In ten years of this blog, that many comments on one story has never happened and I had not coded the template to display such a high number which mean many were not visible.

I fixed that on Saturday and now there are an unlimited number of comments allowed broken into pages of 100 with links at the bottom of each page for Next and Previous so all the comments are now posted.

It was fun to see where everyone lives, particularly names of regular commenters I recognize. I was surprised to see at least ten people signed in from Australia (as of Saturday). There were four each from Paris and from Canada. I didn't check to see if every U.S. state was represented but there were a lot of different ones.

In no way is this a scientific count of readers. It's just those who took the time to leave the name of their city or town.

Of course I counted comments from my own state, Oregon, and there were 11 including a reader from Troutdale who wrote of that town, “Gateway to the Columbia River Gorge.”

Yeah, I know that all too well. I always, ALWAYS get lost in Troutdale trying to find the old highway to Multnomah Falls. Maybe next time you can direct me.

Although 231 comments is impressive, there were three or four DOZEN more that you can't read because they did not show up due to user error.

Which brings me to the title of today's post: How to Post Blog Comments.

Those additional 30 or 40 or so comments were not published because they were not submitted to the blog in the online form. That happens when readers who subscribe to TimeGoesBy via an RSS feed or email click “Reply” to leave a comment.

When you “reply” to a blog post you have received in that manner or in any aggregator you may use, it is no different from replying to an email.

Your “comment” arrives in my email inbox (the email address from which each day's blog post is sent out to subscribers) and cannot be posted to the website any more than any other email would automatically post to a website.

Depending on how busy I am, I sometimes send a return email with instructions on how to post comments to the blog but as far as I can tell – over many years of doing this – hardly anyone pays attention and the “reply” comments keep landing in my inbox.

Also, it leaves me to wonder if people who “reply” to TGB blog posts perhaps have no idea, because they don't visit the website, that many readers carry on fascinating conversations in the comments section that are often more compelling that the blog post itself.

All this is too bad because so many of the misdirected comments are excellent, thoughtful, funny and add good information to the day's conversation.

So today, I am going to teach people who don't know how, to post comments so other readers can read them. Here goes.

If you have something you want to say, click the name of the blog at the top of your email or rss. The TimeGoesBy website/blog will open in your browser.

Scroll to the bottom of the story where you will find the “footer.” It looks like this:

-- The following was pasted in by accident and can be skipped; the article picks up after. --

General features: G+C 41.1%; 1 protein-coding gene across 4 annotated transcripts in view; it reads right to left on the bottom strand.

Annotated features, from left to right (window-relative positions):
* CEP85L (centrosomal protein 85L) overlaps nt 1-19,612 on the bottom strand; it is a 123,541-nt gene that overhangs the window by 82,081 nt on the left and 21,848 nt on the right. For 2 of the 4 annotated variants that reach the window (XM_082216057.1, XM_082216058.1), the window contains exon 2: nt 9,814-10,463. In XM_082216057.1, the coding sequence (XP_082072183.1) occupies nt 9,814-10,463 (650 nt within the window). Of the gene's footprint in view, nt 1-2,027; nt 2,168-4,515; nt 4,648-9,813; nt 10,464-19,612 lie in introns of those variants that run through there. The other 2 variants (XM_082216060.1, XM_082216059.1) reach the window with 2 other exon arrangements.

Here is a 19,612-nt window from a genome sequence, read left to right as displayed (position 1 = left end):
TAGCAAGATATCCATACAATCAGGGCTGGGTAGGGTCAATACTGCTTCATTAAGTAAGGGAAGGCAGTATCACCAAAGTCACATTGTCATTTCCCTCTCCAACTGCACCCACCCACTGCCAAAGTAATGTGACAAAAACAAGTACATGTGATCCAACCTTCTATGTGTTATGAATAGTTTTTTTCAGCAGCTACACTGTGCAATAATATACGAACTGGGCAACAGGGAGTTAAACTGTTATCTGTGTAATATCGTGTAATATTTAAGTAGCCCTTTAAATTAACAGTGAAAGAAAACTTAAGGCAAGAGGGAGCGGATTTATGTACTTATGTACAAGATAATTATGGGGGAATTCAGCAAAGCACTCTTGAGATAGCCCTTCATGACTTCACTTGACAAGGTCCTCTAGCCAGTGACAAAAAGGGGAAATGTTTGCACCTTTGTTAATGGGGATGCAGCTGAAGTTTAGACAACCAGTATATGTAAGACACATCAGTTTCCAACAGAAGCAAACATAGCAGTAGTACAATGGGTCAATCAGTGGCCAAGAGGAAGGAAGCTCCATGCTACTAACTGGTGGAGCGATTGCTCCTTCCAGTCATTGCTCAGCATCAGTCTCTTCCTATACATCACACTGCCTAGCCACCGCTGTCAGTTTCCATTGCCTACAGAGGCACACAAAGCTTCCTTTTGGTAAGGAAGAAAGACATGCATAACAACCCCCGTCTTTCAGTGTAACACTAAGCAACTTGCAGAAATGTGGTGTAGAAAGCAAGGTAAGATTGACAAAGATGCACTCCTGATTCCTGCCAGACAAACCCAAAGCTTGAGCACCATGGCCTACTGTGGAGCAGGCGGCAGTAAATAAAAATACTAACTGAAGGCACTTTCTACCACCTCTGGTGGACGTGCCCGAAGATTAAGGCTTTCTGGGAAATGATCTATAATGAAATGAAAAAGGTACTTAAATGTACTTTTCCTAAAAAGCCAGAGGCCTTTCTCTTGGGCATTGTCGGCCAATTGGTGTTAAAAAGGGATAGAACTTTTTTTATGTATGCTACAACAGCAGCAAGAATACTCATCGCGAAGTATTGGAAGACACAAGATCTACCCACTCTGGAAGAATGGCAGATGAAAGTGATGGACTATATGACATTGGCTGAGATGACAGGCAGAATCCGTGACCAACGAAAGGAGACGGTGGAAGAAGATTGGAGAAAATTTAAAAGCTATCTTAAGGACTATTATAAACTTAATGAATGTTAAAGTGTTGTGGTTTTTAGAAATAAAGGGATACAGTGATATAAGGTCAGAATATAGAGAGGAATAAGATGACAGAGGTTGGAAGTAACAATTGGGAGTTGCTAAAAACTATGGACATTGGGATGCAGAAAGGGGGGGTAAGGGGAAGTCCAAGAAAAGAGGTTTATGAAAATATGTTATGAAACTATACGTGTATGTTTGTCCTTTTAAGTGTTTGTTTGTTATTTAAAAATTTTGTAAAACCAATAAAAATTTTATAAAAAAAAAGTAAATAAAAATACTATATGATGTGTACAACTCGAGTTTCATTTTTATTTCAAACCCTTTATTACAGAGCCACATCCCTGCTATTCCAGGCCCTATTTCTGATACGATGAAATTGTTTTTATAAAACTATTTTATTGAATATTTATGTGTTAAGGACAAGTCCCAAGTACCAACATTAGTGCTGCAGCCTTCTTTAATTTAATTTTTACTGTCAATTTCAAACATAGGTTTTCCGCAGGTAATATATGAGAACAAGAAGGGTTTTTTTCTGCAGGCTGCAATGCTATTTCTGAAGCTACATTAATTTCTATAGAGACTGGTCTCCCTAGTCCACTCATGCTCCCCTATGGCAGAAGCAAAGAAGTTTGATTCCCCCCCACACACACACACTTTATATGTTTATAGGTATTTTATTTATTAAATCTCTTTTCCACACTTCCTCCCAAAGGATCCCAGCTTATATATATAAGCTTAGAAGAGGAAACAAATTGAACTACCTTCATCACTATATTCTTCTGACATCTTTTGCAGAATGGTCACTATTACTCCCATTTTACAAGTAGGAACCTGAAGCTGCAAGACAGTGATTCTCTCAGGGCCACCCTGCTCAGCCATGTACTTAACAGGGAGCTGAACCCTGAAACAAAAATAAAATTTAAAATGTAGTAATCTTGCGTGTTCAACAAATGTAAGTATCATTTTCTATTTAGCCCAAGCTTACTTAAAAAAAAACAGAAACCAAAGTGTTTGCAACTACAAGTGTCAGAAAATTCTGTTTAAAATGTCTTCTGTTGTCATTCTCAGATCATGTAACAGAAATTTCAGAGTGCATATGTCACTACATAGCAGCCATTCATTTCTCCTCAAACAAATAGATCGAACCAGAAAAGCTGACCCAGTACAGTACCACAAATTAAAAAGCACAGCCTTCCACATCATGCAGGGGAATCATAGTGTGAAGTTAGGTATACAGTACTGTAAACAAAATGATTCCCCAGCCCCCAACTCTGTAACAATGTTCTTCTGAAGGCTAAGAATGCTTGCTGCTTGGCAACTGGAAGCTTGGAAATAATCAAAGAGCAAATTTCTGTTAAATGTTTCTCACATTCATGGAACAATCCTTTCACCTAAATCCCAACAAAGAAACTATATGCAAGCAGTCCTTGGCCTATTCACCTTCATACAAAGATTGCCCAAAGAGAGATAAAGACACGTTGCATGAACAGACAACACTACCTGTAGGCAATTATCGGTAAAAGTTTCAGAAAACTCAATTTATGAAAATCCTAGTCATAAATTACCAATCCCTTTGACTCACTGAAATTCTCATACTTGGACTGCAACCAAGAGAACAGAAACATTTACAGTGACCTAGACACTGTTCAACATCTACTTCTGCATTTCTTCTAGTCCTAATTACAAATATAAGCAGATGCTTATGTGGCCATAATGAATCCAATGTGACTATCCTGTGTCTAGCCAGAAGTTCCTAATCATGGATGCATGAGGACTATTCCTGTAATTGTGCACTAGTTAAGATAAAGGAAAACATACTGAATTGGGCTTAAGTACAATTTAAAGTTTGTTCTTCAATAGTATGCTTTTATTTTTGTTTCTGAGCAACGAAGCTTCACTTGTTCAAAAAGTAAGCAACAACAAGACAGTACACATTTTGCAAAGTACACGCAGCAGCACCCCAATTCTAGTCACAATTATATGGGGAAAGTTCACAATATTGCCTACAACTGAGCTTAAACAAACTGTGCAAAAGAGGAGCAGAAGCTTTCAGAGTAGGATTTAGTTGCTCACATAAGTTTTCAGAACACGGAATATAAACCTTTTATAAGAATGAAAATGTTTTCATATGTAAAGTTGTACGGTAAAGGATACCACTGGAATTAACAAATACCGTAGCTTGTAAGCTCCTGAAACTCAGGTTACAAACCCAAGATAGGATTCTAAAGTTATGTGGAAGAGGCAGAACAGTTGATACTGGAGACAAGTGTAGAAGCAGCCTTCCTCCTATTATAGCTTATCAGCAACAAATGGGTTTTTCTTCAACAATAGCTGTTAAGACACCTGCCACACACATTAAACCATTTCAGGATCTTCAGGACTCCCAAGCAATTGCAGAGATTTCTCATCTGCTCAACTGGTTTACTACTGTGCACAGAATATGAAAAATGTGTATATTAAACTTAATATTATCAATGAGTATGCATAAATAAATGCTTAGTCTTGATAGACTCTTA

Comments Footer

The number in parentheses to the right of the word “Comments” indicates the number of comments already posted. Click on the word “Comments.” The page will reload with all the comments showing.

At the bottom of the last comment, you will see the comment form. It looks like this:

Comment Form

Because I took a screenshot on my computer, you see my name, email address (blurred to help foil scrapers) and the URL of my blog. On your computer screen, those fields will be blank if you are commenting for the first time. After you have posted comments a few times, you may see your own information there.

First, write your comment. This is the internet with unlimited space so you can write as much as you want. However, do yourself and the rest us a favor by leaving an empty line space between short paragraphs. I don't read long chunks of unbroken text and most other people don't either.

When you are done with your comment, fill in your name. Then fill in your email address. Both are required to help keep spam to a minimum.

Your email address is never published. You do not need to use your real name. You can make up any name you want but the email must be a functioning address correctly typed.

If you have a blog of your own, enter the URL and then, when your comment is published, your name in the comment footer magically becomes a link to your blog. You may link only to a personal blog. Links to commercial websites of any kind are deleted.

(That's not an internet rule; that's my rule for this advertising-free blog.)

When you are finished writing your comment and filling in the rest of the form, it will look like this:

Comment Form Filled In

Notice that the words at the bottom, “Preview” and “Post,” are now hot – that is, clickable. You can click Preview to see how your comment will look and make changes if you want before posting, or just post your comment by clicking “Post.”